Dec. 30, 2002
-- It has been a star of the Hollywood screen. As an "Ambassador of New York," it receives between two and three million visitors every year and has played host to figures such as the King of Siam, Queen Elizabeth, and Fidel Castro. It cost upwards of $40 million in the midst of the Great Depression. It has even scuffled with a giant ape -- and remained standing.
While the Empire State Building may no longer be the tallest in the world, it is still the iconic skyscraper, and the product of a generation that faced the debilitating economic depths of the time by raising an embodiment of magnificence.
Going above and beyond the observation deck for Morning Edition
, NPR's Peter Breslow
investigates the history of the Empire State Building in the final installment of the Present at the Creation
series. Breslow gets to the bottom -- or rather, the top -- of the story behind the landmark structure that has defined New York's skyline from the moment of its completion on May 1, 1931.
The genesis of the building came from John J. Raskob, a member of the board of directors at General Motors and chairman of the Democratic National Committee from 1928-1932. Raskob teamed with former New York Gov. Al Smith for the project, the goal of which was to outdo Raskob's former automotive competitor Walter Chrysler, whose 1,046-foot tall Chrysler Building, then under construction, was on its way to being the world's tallest.
The Chrysler Building was, according to its namesake, "A bold structure, declaring the glories of the modern age." It was an impressive design, but as Breslow reports, Raskob and Smith conspired to surpass it in both height and ambition.
"They had what I always call the looniest building scheme since the Tower of Babel," says Tauranac. "They decided they were going to put a 200-foot tower atop the tower that would serve as a dirigible mooring mast."
That plan was quickly scrapped after a couple of test runs resulted in blimps that nearly went belly up in stiff winds. Still, the building -- courtesy of a design by architect Wally Lamb of the firm Shreve, Lamb and Harmon -- reached a height no one else had dreamed of, and it did so with dizzying speed.
During the peak of construction, there were more than 3,000 men at work at one time. They stacked roughly 10 million bricks and 200,000 cubic feet of Indiana limestone into the shape of a pencil standing on its eraser. The 103 floors took 410 days to complete.
"The workers were delighted to have jobs, it was as simple as that," says Tauranac. "The irony is the workers put up this building in record time. They put it up at the rate of about four-and-a-half floors per week. And here are these workers who threw the building into the air faster and higher than anybody had ever dreamed, found themselves at Christmastime without a job."
Including the antenna atop the tower, the Empire State Building stands a jaw-dropping 1,454 feet tall. But it isn't the simple height that's so impressive, insists Tauranac.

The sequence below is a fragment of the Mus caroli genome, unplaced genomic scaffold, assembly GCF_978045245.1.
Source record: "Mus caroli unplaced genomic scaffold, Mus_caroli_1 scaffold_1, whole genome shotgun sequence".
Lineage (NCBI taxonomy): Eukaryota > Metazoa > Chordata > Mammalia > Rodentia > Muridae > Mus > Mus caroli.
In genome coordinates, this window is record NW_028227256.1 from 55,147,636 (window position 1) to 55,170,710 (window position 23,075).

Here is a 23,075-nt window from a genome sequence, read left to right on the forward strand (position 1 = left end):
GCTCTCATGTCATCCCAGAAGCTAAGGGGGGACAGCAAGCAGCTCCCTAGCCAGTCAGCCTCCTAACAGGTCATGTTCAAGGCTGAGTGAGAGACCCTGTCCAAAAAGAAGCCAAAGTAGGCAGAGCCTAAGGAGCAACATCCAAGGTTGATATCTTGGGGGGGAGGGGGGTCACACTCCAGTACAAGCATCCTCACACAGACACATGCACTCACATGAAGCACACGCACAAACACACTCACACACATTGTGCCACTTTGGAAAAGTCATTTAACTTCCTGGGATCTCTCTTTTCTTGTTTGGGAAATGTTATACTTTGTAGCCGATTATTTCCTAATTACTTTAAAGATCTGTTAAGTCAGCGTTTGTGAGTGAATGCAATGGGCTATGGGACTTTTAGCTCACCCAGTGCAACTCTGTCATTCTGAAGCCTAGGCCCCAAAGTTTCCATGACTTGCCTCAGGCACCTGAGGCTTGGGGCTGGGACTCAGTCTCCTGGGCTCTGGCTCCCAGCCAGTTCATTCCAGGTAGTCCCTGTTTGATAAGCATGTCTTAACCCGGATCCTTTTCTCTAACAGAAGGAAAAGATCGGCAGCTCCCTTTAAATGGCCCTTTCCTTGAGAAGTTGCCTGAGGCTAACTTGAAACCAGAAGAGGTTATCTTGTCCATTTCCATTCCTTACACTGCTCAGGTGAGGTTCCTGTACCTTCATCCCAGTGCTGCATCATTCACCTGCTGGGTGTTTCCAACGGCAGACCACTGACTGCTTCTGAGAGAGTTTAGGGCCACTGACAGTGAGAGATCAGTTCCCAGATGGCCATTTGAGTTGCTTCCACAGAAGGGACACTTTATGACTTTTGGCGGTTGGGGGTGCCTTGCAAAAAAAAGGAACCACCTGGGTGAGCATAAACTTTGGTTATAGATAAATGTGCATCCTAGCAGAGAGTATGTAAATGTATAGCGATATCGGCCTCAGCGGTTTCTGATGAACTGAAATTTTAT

"It's as if you're looking at a building that doesn't even sit on the ground," he says. "It seems to float above the city in diminishing jetes almost, as if it were a ballerina jumping into the air. It is an enormous building but it isn't oppressive at all when you pass by it on the street. You have to look up in order to see it. You don't feel its weight."
An impressive architectural feat, to be sure, but the Empire State Building is far beyond a simple monument to architecture. Since its completion it has managed to become something different to each set of eyes that capture its form, provoking responses as diverse as they are enthusiastic, though most -- like Tauranac -- are touched with awe at the building's grandeur.
"A building designed, fashioned, built by the brains, the brawn, the ingenuity, and the muscle of mankind," remarked Al Smith on the day of its dedication.
"I call it a cathedral of commerce," says Jack Brod, a diamond dealer who was one of the first to move into the building and has worked there ever since. "I put it in the same class as St. Patrick's Cathedral or St. John's Cathedral. But this is a type of building that I don't think will ever be built again."
As New York City once again considers raising towers to scrape the sky, it is hard to imagine a more appropriate form of inspiration.
Listen to a Sep. 30, 2001, Weekend Edition Sunday report by Margot Adler
, about re-opening of the Empire State Building's observation deck. It was closed on Sept. 11, 2001, after the attack on the World Trade Center.
In an April 10, 2000, commentary for Morning Edition
, Lester Reingold described the Empire State Building as a "monument to serendipity.
Listen to a Dec. 13, 1999, Fresh Air interview with Rudy Behlmer
on the making of the 1933 film King Kong
Read about the song named after the city in the Present at the Creation
series: "New York, New York.
Read about how Mohawk Indian ironworkers helped shape New York City's skyline in the Lost and Found Sound
series: Walking High Steel
Read about another urban monument in the Present at the Creation
series: The Capitol Dome
Visit the Building the Empire State Exhibit
at the Skyscraper Museum Web site.
Visit the official Empire State Building Web site
Read about July 28, 1945, when a plane crashed into the Empire State Building
Explore what is once again New York's tallest building